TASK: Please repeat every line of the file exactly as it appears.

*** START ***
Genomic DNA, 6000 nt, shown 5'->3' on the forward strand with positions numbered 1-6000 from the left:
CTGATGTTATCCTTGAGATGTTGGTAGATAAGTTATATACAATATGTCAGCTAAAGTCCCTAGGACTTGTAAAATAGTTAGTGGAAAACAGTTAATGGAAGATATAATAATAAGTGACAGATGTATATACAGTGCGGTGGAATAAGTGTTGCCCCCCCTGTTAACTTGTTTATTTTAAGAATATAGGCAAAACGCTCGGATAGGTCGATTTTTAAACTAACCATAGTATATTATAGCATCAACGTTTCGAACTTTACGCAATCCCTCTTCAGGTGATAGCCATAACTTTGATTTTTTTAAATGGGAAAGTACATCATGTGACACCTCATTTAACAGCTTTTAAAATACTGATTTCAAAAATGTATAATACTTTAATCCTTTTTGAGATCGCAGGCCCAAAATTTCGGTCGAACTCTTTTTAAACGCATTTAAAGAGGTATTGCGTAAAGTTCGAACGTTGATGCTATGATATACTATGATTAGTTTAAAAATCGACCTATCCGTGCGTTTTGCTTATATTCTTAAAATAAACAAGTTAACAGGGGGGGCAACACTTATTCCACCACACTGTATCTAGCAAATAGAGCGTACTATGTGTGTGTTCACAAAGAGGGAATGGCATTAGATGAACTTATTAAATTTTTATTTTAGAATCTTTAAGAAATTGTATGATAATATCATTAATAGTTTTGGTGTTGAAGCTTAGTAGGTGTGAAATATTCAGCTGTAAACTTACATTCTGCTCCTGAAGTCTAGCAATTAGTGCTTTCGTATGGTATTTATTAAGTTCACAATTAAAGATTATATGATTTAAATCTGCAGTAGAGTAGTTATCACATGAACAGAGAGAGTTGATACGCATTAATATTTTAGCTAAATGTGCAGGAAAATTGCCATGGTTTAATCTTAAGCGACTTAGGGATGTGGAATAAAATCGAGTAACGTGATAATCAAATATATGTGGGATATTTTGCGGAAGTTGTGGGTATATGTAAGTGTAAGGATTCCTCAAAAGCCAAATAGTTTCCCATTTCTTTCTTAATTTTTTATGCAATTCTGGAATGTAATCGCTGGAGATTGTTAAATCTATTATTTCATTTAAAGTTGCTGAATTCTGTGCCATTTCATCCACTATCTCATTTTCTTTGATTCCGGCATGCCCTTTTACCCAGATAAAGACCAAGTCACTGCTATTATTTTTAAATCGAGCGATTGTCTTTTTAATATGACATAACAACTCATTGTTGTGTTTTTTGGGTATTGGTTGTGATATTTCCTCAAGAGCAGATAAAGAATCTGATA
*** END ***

Genomic DNA, 6000 nt, shown 5'->3' on the forward strand with positions numbered 1-6000 from the left:
CTGATGTTATCCTTGAGATGTTGGTAGATAAGTTATATACAATATGTCAGCTAAAGTCCCTAGGACTTGTAAAATAGTTAGTGGAAAACAGTTAATGGAAGATATAATAATAAGTGACAGATGTATATACAGTGCGGTGGAATAAGTGTTGCCCCCCCTGTTAACTTGTTTATTTTAAGAATATAGGCAAAACGCTCGGATAGGTCGATTTTTAAACTAACCATAGTATATTATAGCATCAACGTTTCGAACTTTACGCAATCCCTCTTCAGGTGATAGCCATAACTTTGATTTTTTTAAATGGGAAAGTACATCATGTGACACCTCATTTAACAGCTTTTAAAATACTGATTTCAAAAATGTATAATACTTTAATCCTTTTTGAGATCGCAGGCCCAAAATTTCGGTCGAACTCTTTTTAAACGCATTTAAAGAGGTATTGCGTAAAGTTCGAACGTTGATGCTATGATATACTATGATTAGTTTAAAAATCGACCTATCCGTGCGTTTTGCTTATATTCTTAAAATAAACAAGTTAACAGGGGGGGCAACACTTATTCCACCACACTGTATCTAGCAAATAGAGCGTACTATGTGTGTGTTCACAAAGAGGGAATGGCATTAGATGAACTTATTAAATTTTTATTTTAGAATCTTTAAGAAATTGTATGATAATATCATTAATAGTTTTGGTGTTGAAGCTTAGTAGGTGTGAAATATTCAGCTGTAAACTTACATTCTGCTCCTGAAGTCTAGCAATTAGTGCTTTCGTATGGTATTTATTAAGTTCACAATTAAAGATTATATGATTTAAATCTGCAGTAGAGTAGTTATCACATGAACAGAGAGAGTTGATACGCATTAATATTTTAGCTAAATGTGCAGGAAAATTGCCATGGTTTAATCTTAAGCGACTTAGGGATGTGGAATAAAATCGAGTAACGTGATAATCAAATATATGTGGGATATTTTGCGGAAGTTGTGGGTATATGTAAGTGTAAGGATTCCTCAAAAGCCAAATAGTTTCCCATTTCTTTCTTAATTTTTTATGCAATTCTGGAATGTAATCGCTGGAGATTGTTAAATCTATTATTTCATTTAAAGTTGCTGAATTCTGTGCCATTTCATCCACTATCTCATTTTCTTTGATTCCGGCATGCCCTTTTACCCAGATAAAGACCAAGTCACTGCTATTATTTTTAAATCGAGCGATTGTCTTTTTAATATGACATAACAACTCATTGTTGTGTTTTTTGGGTATTGGTTGTGATATTTCCTCAAGAGCAGATAAAGAATCTGATA